A few days ago I wrote an article - Things You Probably Don't Understand About Russia's Agenda And Why You Need To Understand Them - in which I made the following statement:
What I do know is that the US dollar is under immense pressure, largely as a result of the decision by China and others to bypass the dollar. What that means is that dollars are not being held as foreign exchange reserves to the degree they were prior to the decision to bypass the US dollar in foreign exchange transactions.
For the Fed to continue to flood the system with dollars at the same time dollars are being dumped into the market by China and others creates significant supply/demand imbalances, resulting in downward pressure on the US dollar. The truth is the Fed must withdraw QE, and I would not be at all surprised if the Fed isn't engaging in reverse repos right now to sterilize the QE purchases and withdraw as much liquidity through the reverse repos as they are injecting through QE.
You will note that I used the word "probably" as it pertains to the matter of the Fed using reverse repos to effectively sterilize QE asset purchases. At the time I wrote the article I was setting forth a supposition. That is not like me as I tend to be pretty thorough.
That said, I did know the immense pressure the Fed was under and the need for the Fed to avoid market panic by simply ending QE all at once. The better plan - now that investors were sufficiently desensitized to QE withdraw - would be to feed the public a slow withdraw of QE story predicated on the idea that the economy was improving and could now move off the Fed's QE life support.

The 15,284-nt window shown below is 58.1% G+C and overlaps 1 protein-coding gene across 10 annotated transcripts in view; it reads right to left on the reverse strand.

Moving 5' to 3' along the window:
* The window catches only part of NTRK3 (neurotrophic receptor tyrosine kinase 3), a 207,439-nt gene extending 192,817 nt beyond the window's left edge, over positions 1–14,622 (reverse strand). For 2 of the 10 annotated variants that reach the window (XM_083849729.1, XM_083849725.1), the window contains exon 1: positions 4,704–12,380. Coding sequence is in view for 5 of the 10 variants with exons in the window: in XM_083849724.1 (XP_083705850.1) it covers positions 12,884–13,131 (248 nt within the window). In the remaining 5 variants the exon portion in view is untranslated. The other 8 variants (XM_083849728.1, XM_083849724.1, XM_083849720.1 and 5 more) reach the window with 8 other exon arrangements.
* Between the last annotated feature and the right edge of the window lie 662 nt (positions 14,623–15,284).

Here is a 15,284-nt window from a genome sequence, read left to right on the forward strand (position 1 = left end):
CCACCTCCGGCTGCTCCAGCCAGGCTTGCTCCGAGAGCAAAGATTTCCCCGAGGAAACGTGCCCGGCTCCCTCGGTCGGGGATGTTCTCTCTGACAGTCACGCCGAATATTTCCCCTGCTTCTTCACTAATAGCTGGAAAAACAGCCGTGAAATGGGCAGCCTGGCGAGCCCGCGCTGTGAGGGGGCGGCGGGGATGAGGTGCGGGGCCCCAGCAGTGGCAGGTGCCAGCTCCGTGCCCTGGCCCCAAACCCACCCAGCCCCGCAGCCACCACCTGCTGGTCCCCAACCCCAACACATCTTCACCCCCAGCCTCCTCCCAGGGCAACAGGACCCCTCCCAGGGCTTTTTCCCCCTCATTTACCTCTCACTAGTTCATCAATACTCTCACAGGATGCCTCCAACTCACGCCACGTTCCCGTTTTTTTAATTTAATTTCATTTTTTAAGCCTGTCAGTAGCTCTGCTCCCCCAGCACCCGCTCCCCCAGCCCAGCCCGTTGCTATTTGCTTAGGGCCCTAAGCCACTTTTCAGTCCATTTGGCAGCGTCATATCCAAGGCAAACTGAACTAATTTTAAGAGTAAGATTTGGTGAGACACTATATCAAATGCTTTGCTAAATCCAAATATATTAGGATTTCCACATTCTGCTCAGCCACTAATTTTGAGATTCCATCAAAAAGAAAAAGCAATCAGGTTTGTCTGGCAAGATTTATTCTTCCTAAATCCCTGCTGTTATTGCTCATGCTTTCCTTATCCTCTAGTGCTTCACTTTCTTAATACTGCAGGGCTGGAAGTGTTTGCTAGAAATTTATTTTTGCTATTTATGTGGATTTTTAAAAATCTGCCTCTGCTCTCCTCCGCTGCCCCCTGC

I, of course, knew that such a story was nonsense as the economy is not improving and in fact the opposite is true. I also knew that the Fed and the US dollar had been under immense pressure ever since China began the process of entering into bilateral trade agreements with other countries back in 2013 and, in so doing, they were bypassing the US dollar.
My assumption was that the Fed was engaging in higher than usual levels of reverse repos but when I searched the web for a story that would inform me on this matter I found the coverage almost non-existent. I did find this article from Reuters - U.S. money funds put $72 billion into Fed's reverse repos: J.P. Morgan. The following is the text of the article in its entirety:
(Reuters) - U.S. prime money market funds parked $72 billion with the Federal Reserve in December as the central bank ramped up its testing of a program aimed to help the central bank achieve its targeted interest rate when it eventually begins raising rates, a report by J.P. Morgan Securities released on Monday showed.
The amount placed by prime money funds in the Fed's fixed-rate reverse repurchase agreement program last month was up from $68 billion in November, J.P. Morgan said.
The Fed's reverse repo test has involved money funds, banks and government-sponsored enterprises placing fund with the central bank overnight in exchange for Treasuries. These counterparties earn interests on the reverse repos.
The amount of reverse repos that prime money funds held at the end of December was equivalent to 5 percent of their $1.5 trillion in total assets, J.P. Morgan said.